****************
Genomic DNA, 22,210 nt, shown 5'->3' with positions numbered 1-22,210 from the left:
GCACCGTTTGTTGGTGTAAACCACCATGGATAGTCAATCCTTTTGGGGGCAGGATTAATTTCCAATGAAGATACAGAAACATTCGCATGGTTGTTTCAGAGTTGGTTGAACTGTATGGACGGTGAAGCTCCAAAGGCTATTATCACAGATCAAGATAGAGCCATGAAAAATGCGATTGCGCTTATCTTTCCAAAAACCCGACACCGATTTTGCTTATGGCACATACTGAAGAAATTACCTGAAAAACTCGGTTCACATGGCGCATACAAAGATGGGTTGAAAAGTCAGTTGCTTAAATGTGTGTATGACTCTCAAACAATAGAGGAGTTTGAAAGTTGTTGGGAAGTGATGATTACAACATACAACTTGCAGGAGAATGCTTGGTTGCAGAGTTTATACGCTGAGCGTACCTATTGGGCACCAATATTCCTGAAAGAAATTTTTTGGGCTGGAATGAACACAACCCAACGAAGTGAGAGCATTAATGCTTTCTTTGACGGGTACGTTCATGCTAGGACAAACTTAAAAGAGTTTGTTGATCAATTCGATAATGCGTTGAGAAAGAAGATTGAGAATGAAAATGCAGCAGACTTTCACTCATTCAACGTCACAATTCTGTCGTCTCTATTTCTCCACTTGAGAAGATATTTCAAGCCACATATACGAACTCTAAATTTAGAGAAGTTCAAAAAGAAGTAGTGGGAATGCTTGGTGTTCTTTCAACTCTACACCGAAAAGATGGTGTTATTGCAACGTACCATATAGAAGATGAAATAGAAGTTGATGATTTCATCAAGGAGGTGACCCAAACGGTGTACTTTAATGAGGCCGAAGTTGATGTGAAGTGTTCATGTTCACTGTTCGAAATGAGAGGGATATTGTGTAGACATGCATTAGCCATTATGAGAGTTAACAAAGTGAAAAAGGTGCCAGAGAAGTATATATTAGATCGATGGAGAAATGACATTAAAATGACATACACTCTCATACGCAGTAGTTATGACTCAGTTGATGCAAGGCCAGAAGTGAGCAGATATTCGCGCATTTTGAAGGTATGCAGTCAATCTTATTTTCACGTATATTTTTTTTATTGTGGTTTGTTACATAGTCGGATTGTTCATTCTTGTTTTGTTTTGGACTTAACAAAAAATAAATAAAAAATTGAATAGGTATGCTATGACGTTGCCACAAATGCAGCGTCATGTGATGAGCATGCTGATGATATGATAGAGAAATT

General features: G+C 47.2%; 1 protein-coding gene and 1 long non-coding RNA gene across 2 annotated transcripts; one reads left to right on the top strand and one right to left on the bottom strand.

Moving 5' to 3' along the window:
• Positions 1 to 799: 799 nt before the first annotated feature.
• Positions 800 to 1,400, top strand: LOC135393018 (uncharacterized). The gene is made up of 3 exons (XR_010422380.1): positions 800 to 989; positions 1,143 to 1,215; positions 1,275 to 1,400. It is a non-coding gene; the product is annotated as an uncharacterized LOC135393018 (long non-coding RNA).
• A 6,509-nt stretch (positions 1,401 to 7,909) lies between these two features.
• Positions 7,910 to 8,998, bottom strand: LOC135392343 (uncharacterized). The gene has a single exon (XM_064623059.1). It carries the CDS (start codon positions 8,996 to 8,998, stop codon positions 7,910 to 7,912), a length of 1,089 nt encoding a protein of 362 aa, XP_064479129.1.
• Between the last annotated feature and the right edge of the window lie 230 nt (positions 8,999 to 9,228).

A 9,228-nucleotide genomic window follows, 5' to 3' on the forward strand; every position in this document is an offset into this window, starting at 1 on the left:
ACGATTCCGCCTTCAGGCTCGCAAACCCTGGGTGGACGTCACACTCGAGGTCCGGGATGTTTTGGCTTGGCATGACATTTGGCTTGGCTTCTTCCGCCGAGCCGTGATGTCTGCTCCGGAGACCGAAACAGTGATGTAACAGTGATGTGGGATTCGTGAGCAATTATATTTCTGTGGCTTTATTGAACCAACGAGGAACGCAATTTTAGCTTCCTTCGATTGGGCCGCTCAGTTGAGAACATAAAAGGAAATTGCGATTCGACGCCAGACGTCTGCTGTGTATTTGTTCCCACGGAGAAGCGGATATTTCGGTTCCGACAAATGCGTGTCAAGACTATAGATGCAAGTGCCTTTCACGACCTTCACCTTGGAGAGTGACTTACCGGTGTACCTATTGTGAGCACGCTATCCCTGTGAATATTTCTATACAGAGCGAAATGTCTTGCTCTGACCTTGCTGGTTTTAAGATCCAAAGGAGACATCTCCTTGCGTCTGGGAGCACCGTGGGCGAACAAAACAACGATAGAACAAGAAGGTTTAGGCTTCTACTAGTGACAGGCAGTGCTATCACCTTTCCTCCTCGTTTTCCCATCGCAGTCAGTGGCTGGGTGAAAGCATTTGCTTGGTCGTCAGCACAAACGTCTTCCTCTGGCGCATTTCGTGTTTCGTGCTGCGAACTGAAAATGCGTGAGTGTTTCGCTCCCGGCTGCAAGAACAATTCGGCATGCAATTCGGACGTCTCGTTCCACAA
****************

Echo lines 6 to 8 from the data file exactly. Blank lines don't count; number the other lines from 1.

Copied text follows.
• Positions 800 to 1,400, top strand: LOC135393018 (uncharacterized). The gene is made up of 3 exons (XR_010422380.1): positions 800 to 989; positions 1,143 to 1,215; positions 1,275 to 1,400. It is a non-coding gene; the product is annotated as an uncharacterized LOC135393018 (long non-coding RNA).
• A 6,509-nt stretch (positions 1,401 to 7,909) lies between these two features.
• Positions 7,910 to 8,998, bottom strand: LOC135392343 (uncharacterized). The gene has a single exon (XM_064623059.1). It carries the CDS (start codon positions 8,996 to 8,998, stop codon positions 7,910 to 7,912), a length of 1,089 nt encoding a protein of 362 aa, XP_064479129.1.